Saturday, 26 November 2011

Sleigh Ride to Phuket

Rebak Retirement Island!
In early November Neil was busy working in India, so Ley filled her days with a typical Rebak Retirement Island lifestyle.  A walk, swim and water aerobics in the early mornings, cooking classes, fruit and vegie ferry runs and then provisioning.
Hard to take......
With Crystal Blues fully loaded with fuel, water & wine, we departed Telaga Harbour around 14.00 hours.  The wind always gusts strongly around the top end of Langkawi as there are many mountains and high cliffs, so we motor-sailed through the gusts and then turned off the engine.  16 hours and 120 nm later we arrived at our destination, Phuket.  Both crew and Crystal Blues had a fabulous overnight sail.  Winds were just forward of the starboard beam, blowing 10 to 23 knots.  For hours on end we were flying at 8.5 knots or more.  As the wind crept up to 23 knots I prepared to furl in the head sail, but the sea state calmed down and we kept flying with full genoa and mainsail.  I had decided to let Neil sleep longer, but he woke up early, as he didn't want to miss the best sailing we have had in years.  Wind at last !
Squid boat - lit up like a Christmas tree.

Very Scary!  Around midnight  I saw a shadow of an unlit yacht sailing off our starboard bow.  I raced down below and switched on all our lights as this ghost ship silently tacked and glided by 100 feet off starboard.  The only navigation light was a stern mounted red fishing light, flashing dimly.  The sailor had a small flashing strobe in his hand.  I tried to make contact with him over VHF radio, but no reply, so I told anyone else who was listening on radio what I thought of his irresponsible sailing.......a very frightening experience!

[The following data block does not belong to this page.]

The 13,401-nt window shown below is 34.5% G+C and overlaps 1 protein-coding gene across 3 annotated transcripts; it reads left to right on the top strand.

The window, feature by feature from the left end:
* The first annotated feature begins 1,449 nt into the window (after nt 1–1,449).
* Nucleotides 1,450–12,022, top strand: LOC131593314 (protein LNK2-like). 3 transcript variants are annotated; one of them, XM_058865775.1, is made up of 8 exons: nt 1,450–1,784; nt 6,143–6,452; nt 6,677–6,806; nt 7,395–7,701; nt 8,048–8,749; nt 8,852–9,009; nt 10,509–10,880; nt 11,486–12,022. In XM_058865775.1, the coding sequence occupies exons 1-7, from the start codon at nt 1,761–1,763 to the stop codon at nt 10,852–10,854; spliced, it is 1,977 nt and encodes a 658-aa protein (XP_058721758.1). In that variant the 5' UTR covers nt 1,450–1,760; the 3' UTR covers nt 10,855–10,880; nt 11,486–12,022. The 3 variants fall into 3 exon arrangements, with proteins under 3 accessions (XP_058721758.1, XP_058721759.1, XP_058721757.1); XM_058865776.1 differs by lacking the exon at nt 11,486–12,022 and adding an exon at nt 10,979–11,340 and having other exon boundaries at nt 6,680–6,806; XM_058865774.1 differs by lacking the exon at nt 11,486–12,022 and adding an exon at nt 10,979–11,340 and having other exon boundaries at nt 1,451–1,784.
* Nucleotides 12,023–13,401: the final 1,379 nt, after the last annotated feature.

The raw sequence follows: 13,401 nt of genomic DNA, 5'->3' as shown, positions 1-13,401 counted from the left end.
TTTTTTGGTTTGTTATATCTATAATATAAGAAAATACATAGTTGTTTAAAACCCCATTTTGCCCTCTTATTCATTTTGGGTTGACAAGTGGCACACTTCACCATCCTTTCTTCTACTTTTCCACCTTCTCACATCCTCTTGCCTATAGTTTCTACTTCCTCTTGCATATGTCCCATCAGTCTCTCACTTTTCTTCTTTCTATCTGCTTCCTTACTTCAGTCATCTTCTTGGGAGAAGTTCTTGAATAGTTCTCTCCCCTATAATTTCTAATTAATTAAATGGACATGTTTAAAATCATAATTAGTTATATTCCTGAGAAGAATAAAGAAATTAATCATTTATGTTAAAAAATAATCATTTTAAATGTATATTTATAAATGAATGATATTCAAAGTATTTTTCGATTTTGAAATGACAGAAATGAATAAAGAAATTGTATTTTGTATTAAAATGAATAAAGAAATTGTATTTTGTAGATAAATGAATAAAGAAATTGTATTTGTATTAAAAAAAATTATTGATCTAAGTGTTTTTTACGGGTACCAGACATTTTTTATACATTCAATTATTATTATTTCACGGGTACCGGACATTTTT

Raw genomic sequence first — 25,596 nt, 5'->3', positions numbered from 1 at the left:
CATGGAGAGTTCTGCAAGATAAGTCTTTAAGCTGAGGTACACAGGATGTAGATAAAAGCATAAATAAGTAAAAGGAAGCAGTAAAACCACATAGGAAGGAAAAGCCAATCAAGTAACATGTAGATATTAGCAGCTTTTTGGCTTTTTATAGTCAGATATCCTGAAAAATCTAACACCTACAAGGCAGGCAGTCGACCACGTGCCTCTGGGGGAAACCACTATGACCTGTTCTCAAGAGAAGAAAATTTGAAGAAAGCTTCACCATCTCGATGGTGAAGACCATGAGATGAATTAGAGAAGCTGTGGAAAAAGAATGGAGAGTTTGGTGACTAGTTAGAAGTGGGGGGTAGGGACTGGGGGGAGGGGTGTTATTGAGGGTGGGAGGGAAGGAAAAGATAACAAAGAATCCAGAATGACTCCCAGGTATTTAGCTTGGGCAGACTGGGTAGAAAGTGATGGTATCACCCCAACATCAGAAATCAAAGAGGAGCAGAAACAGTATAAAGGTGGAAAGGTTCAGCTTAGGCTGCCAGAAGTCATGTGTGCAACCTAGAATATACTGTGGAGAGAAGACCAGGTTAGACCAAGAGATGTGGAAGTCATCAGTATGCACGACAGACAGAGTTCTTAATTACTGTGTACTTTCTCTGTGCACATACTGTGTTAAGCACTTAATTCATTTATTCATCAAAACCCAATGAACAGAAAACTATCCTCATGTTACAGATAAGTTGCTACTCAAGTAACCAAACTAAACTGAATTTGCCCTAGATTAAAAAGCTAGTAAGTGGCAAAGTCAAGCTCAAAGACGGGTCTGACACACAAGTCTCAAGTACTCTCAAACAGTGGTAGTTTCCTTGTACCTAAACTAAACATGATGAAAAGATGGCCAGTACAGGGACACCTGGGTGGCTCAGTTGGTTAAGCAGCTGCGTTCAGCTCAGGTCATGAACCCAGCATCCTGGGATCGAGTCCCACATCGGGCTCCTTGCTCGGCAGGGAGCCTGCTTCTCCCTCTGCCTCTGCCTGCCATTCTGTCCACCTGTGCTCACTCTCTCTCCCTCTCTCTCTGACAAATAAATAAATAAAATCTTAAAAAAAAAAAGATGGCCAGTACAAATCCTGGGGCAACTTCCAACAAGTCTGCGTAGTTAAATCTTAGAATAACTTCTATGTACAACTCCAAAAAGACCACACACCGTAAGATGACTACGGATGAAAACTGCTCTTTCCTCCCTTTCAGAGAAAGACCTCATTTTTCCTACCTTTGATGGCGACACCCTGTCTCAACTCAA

Up until then all I had to dodge were lines of anchored squid boats, as in this photo, which are lit up like Christmas trees.

Checking in to Phuket.    There are new check-in procedures for Phuket / Ao Chalong One Stop Shop.  If you have Internet access before you arrive in Thailand, it expedites clearance if you register and check in on line.  All your information online is printed out and is chopped with your boat stamp and signature.  Port Captain and Customs also require a lot of paper work still.  The new system is in trial mode and hopefully once the system is fully tested, maybe the paper work mountain will diminish.

A New Home  We had a delightful sail up Phang-Nga Bay toYacht Haven Marina and are now comfortably settled into our berth on A dock, mixing it with many of the Super Yachts that are based here.  Neil has been busy with work - systems design, emails and conference calls each day.  On the weekend we took time out to show friends, Ray and Jan Pitt, Phuket through our eyes.  I think the highlight of their trip was the fun and games we had at the LadyBoy (Kathoey) bar on Saturday night in Patong.  We have also managed to share a few meals with them at our favourite restaurants and cafes here.
Fun and games with Ray and Jan